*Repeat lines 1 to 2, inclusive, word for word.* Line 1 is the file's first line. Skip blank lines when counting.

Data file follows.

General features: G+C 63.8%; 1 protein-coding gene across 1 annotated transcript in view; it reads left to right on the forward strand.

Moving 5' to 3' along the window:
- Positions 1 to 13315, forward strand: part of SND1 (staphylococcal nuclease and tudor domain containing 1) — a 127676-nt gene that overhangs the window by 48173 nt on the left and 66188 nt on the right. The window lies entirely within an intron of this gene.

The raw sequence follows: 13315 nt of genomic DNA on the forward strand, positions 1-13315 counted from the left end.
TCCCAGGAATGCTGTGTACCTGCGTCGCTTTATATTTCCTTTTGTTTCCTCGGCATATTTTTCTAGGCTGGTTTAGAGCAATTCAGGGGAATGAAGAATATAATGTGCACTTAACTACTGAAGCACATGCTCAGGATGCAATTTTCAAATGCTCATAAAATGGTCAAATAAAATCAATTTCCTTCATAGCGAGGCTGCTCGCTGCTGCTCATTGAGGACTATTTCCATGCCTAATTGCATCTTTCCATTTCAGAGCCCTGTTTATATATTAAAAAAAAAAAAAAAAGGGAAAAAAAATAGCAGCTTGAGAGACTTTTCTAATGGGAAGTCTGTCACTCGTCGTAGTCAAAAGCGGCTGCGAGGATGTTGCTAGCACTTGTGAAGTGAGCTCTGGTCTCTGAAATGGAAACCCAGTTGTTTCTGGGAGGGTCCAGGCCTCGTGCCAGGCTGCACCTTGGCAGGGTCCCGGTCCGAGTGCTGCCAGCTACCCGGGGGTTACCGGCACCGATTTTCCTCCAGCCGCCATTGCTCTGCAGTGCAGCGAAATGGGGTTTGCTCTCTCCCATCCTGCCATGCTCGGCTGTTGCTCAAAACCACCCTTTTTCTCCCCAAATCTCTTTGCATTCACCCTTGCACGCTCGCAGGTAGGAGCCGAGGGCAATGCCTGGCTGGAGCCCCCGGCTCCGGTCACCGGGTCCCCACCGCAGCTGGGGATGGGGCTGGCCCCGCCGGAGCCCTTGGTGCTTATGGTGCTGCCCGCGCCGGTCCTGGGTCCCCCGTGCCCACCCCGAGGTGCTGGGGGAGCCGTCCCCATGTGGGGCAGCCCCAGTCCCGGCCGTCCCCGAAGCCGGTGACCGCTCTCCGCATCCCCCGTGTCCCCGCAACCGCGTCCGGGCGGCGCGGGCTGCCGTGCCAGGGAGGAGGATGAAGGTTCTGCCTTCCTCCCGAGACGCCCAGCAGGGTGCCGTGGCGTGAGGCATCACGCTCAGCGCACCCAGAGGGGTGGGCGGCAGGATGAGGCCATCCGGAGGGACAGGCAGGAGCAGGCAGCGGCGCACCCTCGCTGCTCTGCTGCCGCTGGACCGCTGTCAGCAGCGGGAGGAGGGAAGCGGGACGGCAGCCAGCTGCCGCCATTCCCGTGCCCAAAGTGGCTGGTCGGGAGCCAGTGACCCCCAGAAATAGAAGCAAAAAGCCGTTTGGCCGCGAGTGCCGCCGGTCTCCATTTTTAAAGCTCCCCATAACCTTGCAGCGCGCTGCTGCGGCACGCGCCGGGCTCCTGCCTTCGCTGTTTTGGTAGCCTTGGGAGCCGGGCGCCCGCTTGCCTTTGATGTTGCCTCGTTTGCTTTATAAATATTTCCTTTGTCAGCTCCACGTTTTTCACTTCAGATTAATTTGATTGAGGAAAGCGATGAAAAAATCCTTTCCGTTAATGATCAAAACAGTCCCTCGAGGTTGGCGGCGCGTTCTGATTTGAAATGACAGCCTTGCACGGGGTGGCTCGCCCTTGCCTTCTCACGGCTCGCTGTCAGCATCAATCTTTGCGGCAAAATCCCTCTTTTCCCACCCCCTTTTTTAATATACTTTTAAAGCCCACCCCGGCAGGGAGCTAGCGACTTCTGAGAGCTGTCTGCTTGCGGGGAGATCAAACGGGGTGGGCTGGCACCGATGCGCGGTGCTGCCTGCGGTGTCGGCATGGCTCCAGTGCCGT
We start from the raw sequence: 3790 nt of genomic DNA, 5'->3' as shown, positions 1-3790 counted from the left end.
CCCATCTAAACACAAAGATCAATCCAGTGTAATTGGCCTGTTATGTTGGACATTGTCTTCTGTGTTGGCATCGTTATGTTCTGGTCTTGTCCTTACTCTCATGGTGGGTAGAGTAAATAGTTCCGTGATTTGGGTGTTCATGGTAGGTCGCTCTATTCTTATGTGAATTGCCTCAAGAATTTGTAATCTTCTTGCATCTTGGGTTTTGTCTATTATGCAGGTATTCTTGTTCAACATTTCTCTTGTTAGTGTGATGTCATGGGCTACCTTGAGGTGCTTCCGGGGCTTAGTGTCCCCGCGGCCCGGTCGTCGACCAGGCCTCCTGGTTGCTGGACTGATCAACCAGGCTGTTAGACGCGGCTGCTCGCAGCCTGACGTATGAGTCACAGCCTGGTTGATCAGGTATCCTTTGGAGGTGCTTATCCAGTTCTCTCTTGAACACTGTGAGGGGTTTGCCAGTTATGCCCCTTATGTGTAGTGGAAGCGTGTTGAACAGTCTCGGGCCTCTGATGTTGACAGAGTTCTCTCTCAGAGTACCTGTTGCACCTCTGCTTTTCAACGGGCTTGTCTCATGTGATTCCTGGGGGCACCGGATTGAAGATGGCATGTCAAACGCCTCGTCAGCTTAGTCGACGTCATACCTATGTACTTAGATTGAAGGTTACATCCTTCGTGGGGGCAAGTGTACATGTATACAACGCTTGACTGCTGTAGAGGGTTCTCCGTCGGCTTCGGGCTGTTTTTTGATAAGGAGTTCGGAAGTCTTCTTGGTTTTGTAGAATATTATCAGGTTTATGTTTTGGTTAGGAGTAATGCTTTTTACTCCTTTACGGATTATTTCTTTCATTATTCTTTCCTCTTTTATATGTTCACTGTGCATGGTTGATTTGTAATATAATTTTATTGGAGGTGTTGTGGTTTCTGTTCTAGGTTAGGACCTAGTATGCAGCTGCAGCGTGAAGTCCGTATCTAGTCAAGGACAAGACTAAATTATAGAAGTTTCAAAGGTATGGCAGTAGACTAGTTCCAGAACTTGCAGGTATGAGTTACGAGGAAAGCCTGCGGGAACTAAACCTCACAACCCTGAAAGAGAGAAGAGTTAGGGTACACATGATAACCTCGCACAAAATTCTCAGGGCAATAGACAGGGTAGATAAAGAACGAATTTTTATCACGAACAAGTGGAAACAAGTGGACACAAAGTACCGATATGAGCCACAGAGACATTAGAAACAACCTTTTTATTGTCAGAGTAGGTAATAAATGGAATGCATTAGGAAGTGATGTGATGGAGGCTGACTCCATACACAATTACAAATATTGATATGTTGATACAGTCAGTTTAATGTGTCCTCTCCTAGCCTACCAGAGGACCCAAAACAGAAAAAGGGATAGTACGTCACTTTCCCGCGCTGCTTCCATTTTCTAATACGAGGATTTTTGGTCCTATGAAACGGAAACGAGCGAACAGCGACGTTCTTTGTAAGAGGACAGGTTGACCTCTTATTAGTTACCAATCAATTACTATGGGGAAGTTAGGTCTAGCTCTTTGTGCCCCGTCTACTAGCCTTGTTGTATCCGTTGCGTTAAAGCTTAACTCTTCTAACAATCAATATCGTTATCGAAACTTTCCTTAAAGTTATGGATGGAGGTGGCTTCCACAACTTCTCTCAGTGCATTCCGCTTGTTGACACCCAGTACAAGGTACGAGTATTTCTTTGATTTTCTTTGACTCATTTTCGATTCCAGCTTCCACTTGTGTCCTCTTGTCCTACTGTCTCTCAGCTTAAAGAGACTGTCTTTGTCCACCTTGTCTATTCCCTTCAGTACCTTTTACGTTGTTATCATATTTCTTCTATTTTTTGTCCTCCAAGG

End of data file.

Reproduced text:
General features: G+C 63.8%; 1 protein-coding gene across 1 annotated transcript in view; it reads left to right on the forward strand.

Moving 5' to 3' along the window: